Planning on trying to figure out what you’re going to do with $1.3 billion tomorrow after your “magic number” comes in for Powerball? Hint: the big winner is already decided and it’s not you.
Here’s what Cullen Roche had to say when the jackpot was only $900 million.
… the real winner of the lottery system is not the person who buys the winning ticket. The real winner is the government, which taxes the winner. The government automatically withholds 25%, but the winner will be bumped into the highest marginal tax bracket in the case of the lump sum. In addition, the player will very likely pay a state tax (usually 4% to 9%) and perhaps even local taxes. While the Powerball will be marketed as a $900 million prize, the actual payout to a winner in, say, Washington D.C., will be only $289.6 million — a full 68% less than advertised.
Tax the rich!! Since someone who isn’t rich usually wins the Powerball it’ll be interesting to see if they still want the “rich” taxed.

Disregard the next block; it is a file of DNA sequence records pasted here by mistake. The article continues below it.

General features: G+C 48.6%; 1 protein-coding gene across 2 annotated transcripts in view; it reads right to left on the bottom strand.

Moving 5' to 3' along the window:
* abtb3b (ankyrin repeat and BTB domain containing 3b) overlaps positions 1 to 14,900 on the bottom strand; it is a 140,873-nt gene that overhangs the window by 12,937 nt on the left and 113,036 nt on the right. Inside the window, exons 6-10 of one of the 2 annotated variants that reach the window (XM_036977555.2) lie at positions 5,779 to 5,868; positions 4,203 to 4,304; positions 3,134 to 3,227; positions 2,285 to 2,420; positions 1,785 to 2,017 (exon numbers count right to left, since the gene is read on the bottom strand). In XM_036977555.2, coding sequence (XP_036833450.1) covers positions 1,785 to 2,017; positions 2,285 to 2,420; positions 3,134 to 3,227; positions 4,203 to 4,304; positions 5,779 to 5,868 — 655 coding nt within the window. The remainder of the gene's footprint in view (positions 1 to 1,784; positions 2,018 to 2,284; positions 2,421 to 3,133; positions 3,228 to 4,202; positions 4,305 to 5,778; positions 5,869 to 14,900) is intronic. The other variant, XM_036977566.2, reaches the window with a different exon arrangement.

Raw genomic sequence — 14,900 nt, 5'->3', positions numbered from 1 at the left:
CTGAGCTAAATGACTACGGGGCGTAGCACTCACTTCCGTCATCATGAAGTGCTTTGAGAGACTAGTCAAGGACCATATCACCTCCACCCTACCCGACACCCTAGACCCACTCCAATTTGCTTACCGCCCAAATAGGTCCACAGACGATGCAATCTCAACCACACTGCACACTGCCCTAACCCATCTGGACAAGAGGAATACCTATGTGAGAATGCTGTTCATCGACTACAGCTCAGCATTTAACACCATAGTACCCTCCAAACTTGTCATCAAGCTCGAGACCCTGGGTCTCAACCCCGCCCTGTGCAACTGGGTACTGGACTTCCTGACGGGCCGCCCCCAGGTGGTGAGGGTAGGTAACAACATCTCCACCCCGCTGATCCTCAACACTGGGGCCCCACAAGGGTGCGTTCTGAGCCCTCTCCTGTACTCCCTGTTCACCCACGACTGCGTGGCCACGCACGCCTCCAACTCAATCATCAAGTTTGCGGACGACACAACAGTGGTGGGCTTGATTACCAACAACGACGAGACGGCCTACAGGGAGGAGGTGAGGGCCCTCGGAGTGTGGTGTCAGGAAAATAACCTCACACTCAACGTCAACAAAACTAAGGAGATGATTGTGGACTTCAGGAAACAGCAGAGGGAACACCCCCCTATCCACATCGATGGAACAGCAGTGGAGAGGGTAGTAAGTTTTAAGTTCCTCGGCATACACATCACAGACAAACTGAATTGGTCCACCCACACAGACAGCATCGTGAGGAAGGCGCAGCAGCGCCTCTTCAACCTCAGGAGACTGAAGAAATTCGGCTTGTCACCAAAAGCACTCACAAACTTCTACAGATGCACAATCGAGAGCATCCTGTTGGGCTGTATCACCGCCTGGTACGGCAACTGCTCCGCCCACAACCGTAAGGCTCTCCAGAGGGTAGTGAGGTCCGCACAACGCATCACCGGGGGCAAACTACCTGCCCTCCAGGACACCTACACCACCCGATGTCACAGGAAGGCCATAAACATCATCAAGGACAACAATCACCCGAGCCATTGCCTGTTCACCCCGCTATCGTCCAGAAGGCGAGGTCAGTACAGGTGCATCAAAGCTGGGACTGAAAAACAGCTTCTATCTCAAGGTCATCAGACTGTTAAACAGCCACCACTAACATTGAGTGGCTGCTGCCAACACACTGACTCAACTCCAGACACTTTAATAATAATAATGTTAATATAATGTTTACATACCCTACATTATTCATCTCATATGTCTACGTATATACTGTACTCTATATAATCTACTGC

I have to admit that $290 million wouldn’t be a bad day’s loafing and I certainly wouldn’t turn it down, although I’m not buying a ticket. I understand the law of large numbers. The thing that really irritates me about the lottery is the smaller payouts. You know, like $1 million.
People win a million and they think they’re rich. Then they find out that they end up with a couple of hundred thousand in a lump sum pay out or $50,000 a year for 20 years. While I wouldn’t turn that down either, it’s not “rich.” It’s not even well off. And most people who win that kind of prize have it spent in less time than it takes me to walk to work (about 20 minutes.)
But you can bet the governments (because they all get a piece) are grinning from ear to ear.
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